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Posts published in September 2006

WiFi – you’ll never guess

An Idaho city is planning a pilot wireless Internet - WiFi - project to cover a downtown area. And which one is it?

Meridian subdivision image - City of MeridianYou might logically guess Boise. Wrong. Or Pocatello, with Idaho State University close by, or Moscow with the University of Idaho. Wrong again. Tony Ketchum or Hailey? Nope. High-tech Idaho Falls? Guess again.

The first, apparently, will be Meridian, which plans to set up a WiFi network in its downtown.

You might call this counterintuitive. Meridian is one of Idaho's hottest growth spots, certainly, and sometime this year - if not already, then probably soon - it leaps past Pocatello to become the state's third largest city. But its growth pattern is more like Henderson, Nevada, or Phoenix, Arizona, than like any of those other Idaho cities - it is spreading out over scads of new subdivisions, miles in every direction from downtown. And the downtown area looks, considering the astonishing change around it, not sio drastically different than it did a decade or two ago. It is not a downtown area in the same sense as Pocatello's, or Idaho Falls', or Nampa's. It is still a small-town downtown, characterized most obviously by the heavy traffic passing through it on the way to residential and shopping centers out on Fairview or Eagle roads, or somewhere else.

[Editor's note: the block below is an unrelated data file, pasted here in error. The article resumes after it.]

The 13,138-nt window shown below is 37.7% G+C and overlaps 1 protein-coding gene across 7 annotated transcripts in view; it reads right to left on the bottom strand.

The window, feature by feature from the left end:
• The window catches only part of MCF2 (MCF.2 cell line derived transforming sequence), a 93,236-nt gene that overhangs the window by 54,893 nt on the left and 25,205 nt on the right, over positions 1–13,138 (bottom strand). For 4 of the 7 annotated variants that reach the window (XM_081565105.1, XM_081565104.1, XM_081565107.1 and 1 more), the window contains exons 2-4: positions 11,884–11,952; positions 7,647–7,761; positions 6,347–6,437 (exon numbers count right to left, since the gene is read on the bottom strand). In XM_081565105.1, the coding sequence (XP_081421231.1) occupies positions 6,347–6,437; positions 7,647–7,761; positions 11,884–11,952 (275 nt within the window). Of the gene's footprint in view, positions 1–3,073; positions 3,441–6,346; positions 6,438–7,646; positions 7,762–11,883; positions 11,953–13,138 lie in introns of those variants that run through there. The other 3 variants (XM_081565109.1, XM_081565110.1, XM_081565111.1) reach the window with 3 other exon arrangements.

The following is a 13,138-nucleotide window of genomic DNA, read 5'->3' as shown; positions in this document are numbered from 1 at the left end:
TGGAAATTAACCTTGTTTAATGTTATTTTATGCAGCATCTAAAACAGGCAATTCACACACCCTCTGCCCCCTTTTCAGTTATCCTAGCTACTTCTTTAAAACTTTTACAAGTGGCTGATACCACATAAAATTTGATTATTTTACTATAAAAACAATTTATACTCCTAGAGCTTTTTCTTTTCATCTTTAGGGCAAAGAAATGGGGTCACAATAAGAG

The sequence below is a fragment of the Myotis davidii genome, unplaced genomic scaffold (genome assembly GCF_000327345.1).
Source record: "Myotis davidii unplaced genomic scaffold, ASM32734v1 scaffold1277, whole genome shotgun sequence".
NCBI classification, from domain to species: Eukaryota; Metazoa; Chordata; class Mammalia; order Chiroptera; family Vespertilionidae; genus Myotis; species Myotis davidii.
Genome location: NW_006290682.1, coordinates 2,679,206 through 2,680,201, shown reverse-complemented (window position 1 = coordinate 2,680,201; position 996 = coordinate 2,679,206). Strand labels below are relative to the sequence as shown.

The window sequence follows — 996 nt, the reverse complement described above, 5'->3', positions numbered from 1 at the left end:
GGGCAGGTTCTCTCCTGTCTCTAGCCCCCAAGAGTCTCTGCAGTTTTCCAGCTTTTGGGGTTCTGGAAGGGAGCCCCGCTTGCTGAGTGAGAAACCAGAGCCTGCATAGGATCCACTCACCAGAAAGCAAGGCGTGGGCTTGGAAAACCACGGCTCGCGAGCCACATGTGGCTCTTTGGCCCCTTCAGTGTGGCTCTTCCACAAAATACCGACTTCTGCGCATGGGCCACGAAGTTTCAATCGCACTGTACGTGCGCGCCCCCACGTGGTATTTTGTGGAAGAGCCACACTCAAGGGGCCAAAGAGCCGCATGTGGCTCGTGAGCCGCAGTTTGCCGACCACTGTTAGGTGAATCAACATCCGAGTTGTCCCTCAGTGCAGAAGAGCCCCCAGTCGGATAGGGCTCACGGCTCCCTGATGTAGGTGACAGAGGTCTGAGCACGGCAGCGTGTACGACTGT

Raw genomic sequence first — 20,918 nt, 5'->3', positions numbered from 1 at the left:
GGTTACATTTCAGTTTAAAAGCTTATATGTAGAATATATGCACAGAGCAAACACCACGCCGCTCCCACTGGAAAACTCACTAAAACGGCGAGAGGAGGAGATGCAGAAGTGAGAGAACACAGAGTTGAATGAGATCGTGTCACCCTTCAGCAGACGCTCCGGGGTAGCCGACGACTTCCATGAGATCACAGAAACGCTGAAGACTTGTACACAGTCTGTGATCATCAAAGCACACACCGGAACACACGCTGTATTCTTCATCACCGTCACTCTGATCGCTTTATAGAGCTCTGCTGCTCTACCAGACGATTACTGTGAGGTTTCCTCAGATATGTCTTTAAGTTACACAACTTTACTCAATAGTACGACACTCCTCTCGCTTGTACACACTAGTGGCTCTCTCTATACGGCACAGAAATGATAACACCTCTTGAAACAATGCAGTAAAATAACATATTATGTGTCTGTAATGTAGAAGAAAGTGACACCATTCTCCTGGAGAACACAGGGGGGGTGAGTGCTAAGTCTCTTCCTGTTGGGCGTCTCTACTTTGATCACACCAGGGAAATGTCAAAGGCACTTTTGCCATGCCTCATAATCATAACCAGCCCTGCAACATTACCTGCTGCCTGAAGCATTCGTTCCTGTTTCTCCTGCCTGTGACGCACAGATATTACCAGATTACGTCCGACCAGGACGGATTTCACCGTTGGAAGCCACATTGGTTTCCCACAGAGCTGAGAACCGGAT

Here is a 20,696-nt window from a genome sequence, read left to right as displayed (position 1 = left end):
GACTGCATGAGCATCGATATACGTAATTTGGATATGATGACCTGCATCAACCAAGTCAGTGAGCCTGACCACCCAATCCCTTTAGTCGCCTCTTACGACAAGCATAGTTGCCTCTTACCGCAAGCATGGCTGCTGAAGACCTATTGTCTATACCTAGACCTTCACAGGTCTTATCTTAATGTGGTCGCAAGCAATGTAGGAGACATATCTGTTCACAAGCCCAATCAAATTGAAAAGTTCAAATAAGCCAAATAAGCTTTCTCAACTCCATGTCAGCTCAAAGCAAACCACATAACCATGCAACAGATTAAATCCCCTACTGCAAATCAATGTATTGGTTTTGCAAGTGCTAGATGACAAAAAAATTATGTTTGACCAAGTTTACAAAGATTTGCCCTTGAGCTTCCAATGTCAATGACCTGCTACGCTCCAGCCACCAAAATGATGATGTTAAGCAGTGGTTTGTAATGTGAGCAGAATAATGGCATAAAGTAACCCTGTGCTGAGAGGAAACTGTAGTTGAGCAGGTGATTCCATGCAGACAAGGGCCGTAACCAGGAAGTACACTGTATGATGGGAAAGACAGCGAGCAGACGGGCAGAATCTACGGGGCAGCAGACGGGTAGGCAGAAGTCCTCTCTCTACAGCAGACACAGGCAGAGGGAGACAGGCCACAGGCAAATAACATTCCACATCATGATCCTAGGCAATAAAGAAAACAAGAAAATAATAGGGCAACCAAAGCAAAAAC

That said ... maybe Wi-Fi is a good idea. Meridian would probably be well served in efforts to develop its downtown area into something more (which at least to some extent its overwhelmed city staffers have tried to do). An a Wi-Fi system might be a useful tool in that effort.

What it costs

Asuperb sum-up paragraph on Oregon campaign finance in the Oregon Catalyst blog, from Dan Meek:

money

Oregon is one of just five states with no limits on campaign contributions. Laws are so lax here that what Tom Delay was indicted for in Texas, channeling corporate money to state legislative races, is not only legal in Oregon but would hardly be noticed (since it was only $155,000). Corporations routinely contribute 100 times that much in an election cycle in Oregon.